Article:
Let me know if you have any other questions.
Thanks!

-Mike

It doesn’t have to be overly complicated. You get the idea.

PRO TIP: Use the phone! Most SEOs would rather not deal with humans if they don’t have to, so they rely on emailing alone. Take the time to pick up the phone and call people. It will usually pull much more weight than an email.

Step 6: Event Post-Mortem

I’m skipping over the actual event and assuming it was a successful, fun, and well-attended. After the fact, you should do a few things to make sure you’re squeezing the last bit of equity out of your efforts:

  • Send out thank you e-mails to all your attendees. Thank them for their attendance, invite them to provide feedback, and tease any future events you might be planning.
  • If you haven’t already done so, check all your press mentions to see if there are any un-linked mentions, craft a polite e-mail asking if they could kindly add a link.
  • If you’ve used a microsite for the event, migrate it over to a landing page on your own site. This brings all the link equity over and benefits your SEO efforts.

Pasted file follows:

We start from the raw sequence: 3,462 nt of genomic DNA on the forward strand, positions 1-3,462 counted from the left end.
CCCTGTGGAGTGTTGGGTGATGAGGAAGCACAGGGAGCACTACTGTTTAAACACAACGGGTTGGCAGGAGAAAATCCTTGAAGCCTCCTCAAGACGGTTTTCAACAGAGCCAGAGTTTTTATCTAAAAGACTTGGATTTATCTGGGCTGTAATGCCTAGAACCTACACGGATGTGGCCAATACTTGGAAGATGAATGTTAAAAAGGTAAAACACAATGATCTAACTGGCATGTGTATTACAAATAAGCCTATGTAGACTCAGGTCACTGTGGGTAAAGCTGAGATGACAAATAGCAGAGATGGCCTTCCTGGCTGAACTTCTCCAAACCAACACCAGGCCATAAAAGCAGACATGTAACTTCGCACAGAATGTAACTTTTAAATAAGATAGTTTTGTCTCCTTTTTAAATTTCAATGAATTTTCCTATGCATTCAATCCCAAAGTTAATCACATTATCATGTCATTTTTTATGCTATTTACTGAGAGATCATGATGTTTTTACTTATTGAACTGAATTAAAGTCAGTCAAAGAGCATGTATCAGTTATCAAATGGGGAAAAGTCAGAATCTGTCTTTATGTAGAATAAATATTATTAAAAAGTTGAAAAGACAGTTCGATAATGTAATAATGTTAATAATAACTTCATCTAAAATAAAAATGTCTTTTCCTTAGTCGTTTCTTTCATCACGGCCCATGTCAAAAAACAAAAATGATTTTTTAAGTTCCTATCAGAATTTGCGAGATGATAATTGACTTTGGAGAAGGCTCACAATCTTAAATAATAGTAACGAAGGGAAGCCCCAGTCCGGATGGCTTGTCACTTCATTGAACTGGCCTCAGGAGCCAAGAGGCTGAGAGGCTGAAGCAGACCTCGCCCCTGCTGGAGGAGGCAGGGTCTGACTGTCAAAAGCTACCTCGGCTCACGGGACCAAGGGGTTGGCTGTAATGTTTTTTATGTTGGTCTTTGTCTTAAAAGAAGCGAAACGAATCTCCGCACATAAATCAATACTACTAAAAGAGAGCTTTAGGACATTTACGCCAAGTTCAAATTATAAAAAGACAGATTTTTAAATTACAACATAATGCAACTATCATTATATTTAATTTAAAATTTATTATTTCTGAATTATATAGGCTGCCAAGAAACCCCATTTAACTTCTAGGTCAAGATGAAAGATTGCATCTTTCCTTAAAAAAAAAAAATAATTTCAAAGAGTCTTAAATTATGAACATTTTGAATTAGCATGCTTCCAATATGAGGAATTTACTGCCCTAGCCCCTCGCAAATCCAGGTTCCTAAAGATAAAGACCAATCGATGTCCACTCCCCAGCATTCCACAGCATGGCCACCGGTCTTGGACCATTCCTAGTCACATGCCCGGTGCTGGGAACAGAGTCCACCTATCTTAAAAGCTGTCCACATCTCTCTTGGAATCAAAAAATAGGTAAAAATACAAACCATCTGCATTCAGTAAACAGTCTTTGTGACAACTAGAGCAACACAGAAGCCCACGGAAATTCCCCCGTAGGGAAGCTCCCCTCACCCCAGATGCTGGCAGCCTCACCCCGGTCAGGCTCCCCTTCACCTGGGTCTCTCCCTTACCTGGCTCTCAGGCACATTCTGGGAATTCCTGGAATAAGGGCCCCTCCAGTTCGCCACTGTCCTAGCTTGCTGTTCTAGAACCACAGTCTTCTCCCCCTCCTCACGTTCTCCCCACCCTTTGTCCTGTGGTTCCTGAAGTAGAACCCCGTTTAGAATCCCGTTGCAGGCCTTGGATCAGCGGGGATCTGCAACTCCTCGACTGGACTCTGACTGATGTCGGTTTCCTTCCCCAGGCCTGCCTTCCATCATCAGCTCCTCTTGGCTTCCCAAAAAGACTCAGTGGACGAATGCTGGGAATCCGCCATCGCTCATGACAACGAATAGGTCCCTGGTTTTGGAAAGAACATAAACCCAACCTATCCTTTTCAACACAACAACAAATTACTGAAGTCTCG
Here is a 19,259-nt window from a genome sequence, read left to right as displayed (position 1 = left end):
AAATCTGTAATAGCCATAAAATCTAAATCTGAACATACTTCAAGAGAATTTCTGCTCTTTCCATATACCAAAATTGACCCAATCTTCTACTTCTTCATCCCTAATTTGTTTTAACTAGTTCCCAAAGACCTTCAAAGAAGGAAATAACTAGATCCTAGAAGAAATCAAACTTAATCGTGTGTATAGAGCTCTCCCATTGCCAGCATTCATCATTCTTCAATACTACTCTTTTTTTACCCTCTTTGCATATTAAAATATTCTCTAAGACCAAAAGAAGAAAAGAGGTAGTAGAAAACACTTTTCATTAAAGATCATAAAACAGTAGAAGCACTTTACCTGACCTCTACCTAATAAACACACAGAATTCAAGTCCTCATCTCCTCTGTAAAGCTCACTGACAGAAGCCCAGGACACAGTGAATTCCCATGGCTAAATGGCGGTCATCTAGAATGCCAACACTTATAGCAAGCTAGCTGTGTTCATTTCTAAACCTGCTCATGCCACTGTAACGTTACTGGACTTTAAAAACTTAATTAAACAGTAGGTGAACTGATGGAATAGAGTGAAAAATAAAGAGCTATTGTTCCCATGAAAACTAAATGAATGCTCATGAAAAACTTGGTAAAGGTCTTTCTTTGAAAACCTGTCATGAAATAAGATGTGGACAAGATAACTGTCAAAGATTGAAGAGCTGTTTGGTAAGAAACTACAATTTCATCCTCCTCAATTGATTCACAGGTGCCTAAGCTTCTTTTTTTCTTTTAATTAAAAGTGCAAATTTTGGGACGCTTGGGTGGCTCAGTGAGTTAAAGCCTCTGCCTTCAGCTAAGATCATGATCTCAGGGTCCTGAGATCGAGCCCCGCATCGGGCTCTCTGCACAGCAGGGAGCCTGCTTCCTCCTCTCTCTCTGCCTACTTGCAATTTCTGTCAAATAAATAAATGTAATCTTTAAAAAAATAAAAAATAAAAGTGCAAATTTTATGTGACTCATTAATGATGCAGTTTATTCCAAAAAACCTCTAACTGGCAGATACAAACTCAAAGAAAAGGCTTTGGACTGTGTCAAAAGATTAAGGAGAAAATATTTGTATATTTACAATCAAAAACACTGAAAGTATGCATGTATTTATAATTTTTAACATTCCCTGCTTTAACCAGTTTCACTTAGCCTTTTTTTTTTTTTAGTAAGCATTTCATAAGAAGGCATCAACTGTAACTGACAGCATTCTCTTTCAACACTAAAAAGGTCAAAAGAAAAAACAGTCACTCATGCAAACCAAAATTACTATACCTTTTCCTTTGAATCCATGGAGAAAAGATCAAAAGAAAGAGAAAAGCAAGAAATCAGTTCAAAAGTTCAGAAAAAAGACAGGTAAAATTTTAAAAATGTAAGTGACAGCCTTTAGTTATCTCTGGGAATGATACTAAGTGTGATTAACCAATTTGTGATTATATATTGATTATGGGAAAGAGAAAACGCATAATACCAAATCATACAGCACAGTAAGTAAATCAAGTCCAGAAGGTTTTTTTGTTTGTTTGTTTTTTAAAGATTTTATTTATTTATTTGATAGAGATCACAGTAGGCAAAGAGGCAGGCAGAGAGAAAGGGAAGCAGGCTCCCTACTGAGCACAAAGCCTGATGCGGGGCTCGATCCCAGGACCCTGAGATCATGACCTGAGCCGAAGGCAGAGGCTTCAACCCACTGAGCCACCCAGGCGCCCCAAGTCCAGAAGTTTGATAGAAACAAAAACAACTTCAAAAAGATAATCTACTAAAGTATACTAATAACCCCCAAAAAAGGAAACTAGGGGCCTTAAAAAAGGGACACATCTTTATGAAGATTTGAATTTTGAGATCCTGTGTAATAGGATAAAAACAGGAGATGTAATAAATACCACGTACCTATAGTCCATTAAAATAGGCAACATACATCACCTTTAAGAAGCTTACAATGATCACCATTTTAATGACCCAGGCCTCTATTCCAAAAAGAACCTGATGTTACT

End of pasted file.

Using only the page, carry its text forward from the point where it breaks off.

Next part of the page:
• Finally, think critically about how the event went. How could it have been done better? What ROI did you achieve for your efforts? This will help plan any future events.

Conclusion

Events are really a perfect source for press-worthy, niche relevant and location relevant exposure. While there can be significant effort involved in them, they can have substantial benefits – not only on your popularity and recognition within an industry or locale, but also to your ongoing SEO efforts.

You should approach these with a primary focus on publicity, and a secondary supportive focus on backlinks, which will help your SEO. Furthermore, be critical of your efforts and ROI when analyzing the event in a post-mortem. You can learn much from the experience, and better prepare for any future initiatives.

 

You may also want to read: How to Master Local SEO Without Breaking A Sweat

How to Improve Your Link Profile for Local SEO

Michael HayesMichael Hayes is founder and CEO of Darby Hayes Consulting, a NYC based digital marketing agency. He can be reached at mike@darbyhayesconsulting.com. You can connect with him on Facebook here or tweet him @darbyhayesnyc

 

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Michael Hayes is founder and CEO of Darby Hayes Consulting, a NYC based digital marketing agency. He can be reached at mike(at)darbyhayesconsulting.com